A wave of change will hit the NCAA’s newest collegiate sport in 2016.
With it will come new formats for teams looking to claim the conference and national title. Meanwhile, the head of the UCLA program will adopt a more focused role for a Bruin team that has continued to develop with each season.
The Pac-12’s decision to officially recognize the sport was made on June 8 during its annual summer meetings and follows the NCAA’s recognition of the sport in early January.
Kathy DeBoer, the executive director of the American Volleyball Coaches Association, said through a release on NCAA.com that she expects more conferences to follow suit.
“People are telling us that they are considering adding sand volleyball,” DeBoer said in the release. “We’ve talked to people in the last week from Alaska, Wyoming and Nebraska. Once the NCAA adds a sport as a championship, it legitimizes the sport. Now people will look at it as something that is here to stay.”
The conference currently has eight member schools with sand volleyball programs: UCLA, Arizona, Arizona State, Cal, Oregon, Stanford, USC and Washington.
In the upcoming 2016 season, those schools will compete in the inaugural Pac-12 sand volleyball championship with a new, to-be-determined format. In the recently concluded season, UCLA, Arizona, Arizona State, Cal and USC competed in a five-team Pac-12 Invitational, with the Trojans clinching the invitational championship.
The 2016 postseason will end with the first eight-team NCAA sand volleyball championship, tentatively scheduled to take place in May.
Since 2012, the top college sand volleyball teams on the AVCA poll competed for the annual AVCA sand volleyball championship, with Pepperdine winning in 2012 and 2014, Long Beach State winning in 2013 and USC claiming the 2015 title.
UCLA sand volleyball coach Stein Metzger, who has had the head coaching job at UCLA since the program’s inception, will continue as coach of the Bruins in sand volleyball’s first year as an NCAA sport.
“It’s a dream come true to be the first full-time head coach in the sport, and at the institution for which I have so much history and fondness,” Metzger said in a press release through UCLA Athletics. “I consider it a privilege to join this hard-working group of young women year-round as they work to fulfill their aspirations in the sand discipline.”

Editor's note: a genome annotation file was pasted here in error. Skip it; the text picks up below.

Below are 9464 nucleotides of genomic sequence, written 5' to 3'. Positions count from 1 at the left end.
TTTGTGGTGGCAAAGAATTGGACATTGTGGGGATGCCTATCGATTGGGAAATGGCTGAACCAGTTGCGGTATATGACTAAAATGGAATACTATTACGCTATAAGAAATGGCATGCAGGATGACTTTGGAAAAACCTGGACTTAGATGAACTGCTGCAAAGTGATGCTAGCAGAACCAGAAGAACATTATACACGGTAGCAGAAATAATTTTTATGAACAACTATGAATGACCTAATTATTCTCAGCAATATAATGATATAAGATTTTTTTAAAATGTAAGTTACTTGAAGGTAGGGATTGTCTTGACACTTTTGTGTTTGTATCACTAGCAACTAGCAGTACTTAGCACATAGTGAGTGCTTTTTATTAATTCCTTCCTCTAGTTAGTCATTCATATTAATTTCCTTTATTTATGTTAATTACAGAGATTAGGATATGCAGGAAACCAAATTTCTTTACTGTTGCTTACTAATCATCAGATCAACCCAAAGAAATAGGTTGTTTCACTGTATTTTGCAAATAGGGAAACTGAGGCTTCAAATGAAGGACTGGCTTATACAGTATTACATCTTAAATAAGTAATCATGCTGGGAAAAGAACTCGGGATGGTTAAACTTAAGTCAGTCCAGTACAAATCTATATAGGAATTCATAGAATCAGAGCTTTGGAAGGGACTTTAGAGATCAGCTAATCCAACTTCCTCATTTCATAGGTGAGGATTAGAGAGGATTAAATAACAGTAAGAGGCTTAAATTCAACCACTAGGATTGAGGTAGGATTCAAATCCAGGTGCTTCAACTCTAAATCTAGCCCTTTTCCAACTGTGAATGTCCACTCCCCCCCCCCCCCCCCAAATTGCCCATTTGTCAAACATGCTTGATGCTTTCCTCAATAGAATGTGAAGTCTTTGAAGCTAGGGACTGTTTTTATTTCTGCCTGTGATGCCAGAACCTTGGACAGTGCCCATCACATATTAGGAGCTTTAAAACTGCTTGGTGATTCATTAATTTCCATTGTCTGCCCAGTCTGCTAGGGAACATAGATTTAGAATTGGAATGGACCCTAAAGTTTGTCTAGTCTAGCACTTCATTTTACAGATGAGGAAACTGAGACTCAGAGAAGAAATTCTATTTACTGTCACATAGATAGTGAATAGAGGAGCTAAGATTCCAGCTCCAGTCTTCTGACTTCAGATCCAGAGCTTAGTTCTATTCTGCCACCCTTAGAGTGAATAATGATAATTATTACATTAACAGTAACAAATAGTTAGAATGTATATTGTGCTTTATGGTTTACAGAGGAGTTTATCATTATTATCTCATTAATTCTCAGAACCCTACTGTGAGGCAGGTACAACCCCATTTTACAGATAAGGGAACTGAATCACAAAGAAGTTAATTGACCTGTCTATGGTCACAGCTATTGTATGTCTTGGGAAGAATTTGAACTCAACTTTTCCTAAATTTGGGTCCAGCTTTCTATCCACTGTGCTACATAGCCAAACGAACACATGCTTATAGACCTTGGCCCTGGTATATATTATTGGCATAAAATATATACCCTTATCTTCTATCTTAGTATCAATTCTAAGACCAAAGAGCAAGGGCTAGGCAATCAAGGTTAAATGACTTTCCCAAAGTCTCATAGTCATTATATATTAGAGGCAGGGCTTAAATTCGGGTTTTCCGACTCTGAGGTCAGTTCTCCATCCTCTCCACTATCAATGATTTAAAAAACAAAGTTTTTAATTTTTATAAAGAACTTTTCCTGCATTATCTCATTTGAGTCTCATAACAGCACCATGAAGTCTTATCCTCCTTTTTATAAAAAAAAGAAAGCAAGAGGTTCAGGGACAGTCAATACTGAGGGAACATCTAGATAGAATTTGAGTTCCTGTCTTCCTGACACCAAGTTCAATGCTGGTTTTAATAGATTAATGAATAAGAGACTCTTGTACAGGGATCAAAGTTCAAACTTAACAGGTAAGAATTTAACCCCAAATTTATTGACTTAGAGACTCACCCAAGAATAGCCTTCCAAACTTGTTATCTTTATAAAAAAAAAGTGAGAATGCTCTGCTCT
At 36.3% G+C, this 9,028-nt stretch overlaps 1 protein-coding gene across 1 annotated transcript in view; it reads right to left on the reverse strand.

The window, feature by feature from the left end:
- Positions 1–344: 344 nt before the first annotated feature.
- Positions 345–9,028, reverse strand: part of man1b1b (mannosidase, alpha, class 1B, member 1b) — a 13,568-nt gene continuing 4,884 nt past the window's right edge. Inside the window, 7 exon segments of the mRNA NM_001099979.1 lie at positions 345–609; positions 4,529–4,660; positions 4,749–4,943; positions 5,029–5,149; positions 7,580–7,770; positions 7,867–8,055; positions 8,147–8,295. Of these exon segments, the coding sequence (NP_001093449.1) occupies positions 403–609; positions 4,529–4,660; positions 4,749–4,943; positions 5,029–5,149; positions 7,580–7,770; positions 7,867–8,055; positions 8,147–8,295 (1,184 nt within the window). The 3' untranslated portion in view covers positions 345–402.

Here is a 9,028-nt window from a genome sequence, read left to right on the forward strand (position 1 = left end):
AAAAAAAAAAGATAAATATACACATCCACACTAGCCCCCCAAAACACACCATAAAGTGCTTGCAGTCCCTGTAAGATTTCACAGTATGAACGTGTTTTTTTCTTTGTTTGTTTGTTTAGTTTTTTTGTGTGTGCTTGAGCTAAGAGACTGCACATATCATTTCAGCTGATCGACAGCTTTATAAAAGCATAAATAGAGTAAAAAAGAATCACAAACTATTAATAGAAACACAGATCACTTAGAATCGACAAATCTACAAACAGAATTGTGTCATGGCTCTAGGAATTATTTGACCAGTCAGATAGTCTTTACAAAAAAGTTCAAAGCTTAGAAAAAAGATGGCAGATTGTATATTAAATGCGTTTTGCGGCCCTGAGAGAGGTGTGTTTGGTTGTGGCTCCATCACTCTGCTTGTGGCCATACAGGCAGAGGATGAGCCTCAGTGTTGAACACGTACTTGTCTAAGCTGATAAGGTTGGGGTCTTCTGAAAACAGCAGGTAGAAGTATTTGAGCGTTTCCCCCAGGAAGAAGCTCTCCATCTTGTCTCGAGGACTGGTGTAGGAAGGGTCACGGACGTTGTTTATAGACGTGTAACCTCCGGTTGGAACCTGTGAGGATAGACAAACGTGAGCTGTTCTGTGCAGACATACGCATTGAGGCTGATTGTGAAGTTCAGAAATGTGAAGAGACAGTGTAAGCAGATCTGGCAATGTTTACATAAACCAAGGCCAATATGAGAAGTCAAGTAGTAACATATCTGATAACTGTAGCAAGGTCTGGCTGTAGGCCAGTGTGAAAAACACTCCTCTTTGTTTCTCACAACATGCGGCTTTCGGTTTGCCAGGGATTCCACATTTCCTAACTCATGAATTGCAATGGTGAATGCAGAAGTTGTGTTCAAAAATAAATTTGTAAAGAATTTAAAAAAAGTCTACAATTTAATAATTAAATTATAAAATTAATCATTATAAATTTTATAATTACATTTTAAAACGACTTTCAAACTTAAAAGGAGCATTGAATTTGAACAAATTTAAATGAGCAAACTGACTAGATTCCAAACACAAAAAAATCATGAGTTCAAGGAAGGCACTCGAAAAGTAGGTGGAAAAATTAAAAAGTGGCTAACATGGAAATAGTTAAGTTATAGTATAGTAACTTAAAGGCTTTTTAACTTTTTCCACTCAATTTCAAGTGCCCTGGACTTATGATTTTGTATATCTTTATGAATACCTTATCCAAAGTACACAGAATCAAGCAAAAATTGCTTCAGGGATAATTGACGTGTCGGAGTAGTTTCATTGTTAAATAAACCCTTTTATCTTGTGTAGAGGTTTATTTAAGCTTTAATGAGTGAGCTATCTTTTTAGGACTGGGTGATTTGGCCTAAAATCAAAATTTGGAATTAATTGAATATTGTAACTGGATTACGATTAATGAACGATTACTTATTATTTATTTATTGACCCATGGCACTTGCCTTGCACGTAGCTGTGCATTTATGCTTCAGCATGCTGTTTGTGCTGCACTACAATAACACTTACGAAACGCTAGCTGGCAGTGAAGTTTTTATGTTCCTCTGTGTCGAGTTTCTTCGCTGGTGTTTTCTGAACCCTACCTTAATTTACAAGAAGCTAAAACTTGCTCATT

Metzger, a UCLA Athletics Hall of Fame inductee, has accrued a multi-year beach volleyball career which includes 16 first-place finishes in the Association of Volleyball Professionals Tour, and a fifth-place finish at the 2004 Summer Olympics in Athens.
Prior to competing in the beach scene, Metzger spent four years on the UCLA men’s volleyball team as a setter. Metzger helped clinch three NCAA men’s volleyball championships during his time as a student-athlete.
Metzger returned to his alma mater in 2012, juggling his sand volleyball coaching responsibilities with a volunteer coaching position with the women’s volleyball program. In 2013 and 2014, his role with the women’s volleyball program was changed to an assistant coach. But after three years of coaching both teams at UCLA, Metzger will relinquish his indoor commitments in order to focus on the sand volleyball program.
“Stein did an amazing job juggling both programs while he needed to, but it was obvious that no one person could be asked to sustain that level for an extended amount of time,” said women’s volleyball coach Michael Sealy in a press release through UCLA Athletics.
Metzger’s move to focus on sand volleyball mirrors UCLA’s player roster throughout its three years as a program. In its first two seasons, the team largely had athletes borrowed from the women’s indoor team, while the 2015 season saw a transition to a young roster consisting of mostly sand-only athletes.
The upcoming 2016 season will potentially see 13 of the team’s 15 returning players, while the team is also expected to introduce incoming freshmen 2014 Youth Olympic Games silver medalists Megan and Nicole McNamara to its lineup.